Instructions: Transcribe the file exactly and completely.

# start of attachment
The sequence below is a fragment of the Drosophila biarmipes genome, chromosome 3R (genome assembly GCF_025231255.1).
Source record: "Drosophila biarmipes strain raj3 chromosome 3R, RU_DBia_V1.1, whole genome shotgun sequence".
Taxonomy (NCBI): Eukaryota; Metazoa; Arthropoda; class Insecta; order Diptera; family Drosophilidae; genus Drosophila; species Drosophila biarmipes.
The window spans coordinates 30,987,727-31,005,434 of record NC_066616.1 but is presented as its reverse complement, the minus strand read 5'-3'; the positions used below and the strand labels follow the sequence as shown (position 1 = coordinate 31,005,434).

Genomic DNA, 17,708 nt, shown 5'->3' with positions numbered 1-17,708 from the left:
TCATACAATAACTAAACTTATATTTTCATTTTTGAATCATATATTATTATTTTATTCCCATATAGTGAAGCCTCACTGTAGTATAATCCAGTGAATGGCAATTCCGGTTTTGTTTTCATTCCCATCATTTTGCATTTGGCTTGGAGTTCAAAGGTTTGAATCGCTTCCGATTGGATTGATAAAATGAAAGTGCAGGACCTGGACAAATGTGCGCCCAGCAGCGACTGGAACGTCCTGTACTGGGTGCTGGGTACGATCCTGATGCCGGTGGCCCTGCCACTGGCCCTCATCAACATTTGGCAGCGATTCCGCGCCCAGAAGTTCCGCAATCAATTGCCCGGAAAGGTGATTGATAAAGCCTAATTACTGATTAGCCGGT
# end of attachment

The sequence below is a fragment of the Drosophila biarmipes genome, chromosome 3R (genome assembly GCF_025231255.1).
Source record: "Drosophila biarmipes strain raj3 chromosome 3R, RU_DBia_V1.1, whole genome shotgun sequence".
Taxonomy (NCBI): Eukaryota; Metazoa; Arthropoda; class Insecta; order Diptera; family Drosophilidae; genus Drosophila; species Drosophila biarmipes.
The window spans coordinates 30,987,727-31,005,434 of record NC_066616.1 but is presented as its reverse complement, the minus strand read 5'-3'; the positions used below and the strand labels follow the sequence as shown (position 1 = coordinate 31,005,434).

Genomic DNA, 17,708 nt, shown 5'->3' with positions numbered 1-17,708 from the left:
TCATACAATAACTAAACTTATATTTTCATTTTTGAATCATATATTATTATTTTATTCCCATATAGTGAAGCCTCACTGTAGTATAATCCAGTGAATGGCAATTCCGGTTTTGTTTTCATTCCCATCATTTTGCATTTGGCTTGGAGTTCAAAGGTTTGAATCGCTTCCGATTGGATTGATAAAATGAAAGTGCAGGACCTGGACAAATGTGCGCCCAGCAGCGACTGGAACGTCCTGTACTGGGTGCTGGGTACGATCCTGATGCCGGTGGCCCTGCCACTGGCCCTCATCAACATTTGGCAGCGATTCCGCGCCCAGAAGTTCCGCAATCAATTGCCCGGAAAGGTGATTGATAAAGCCTAATTACTGATTAGCCGGT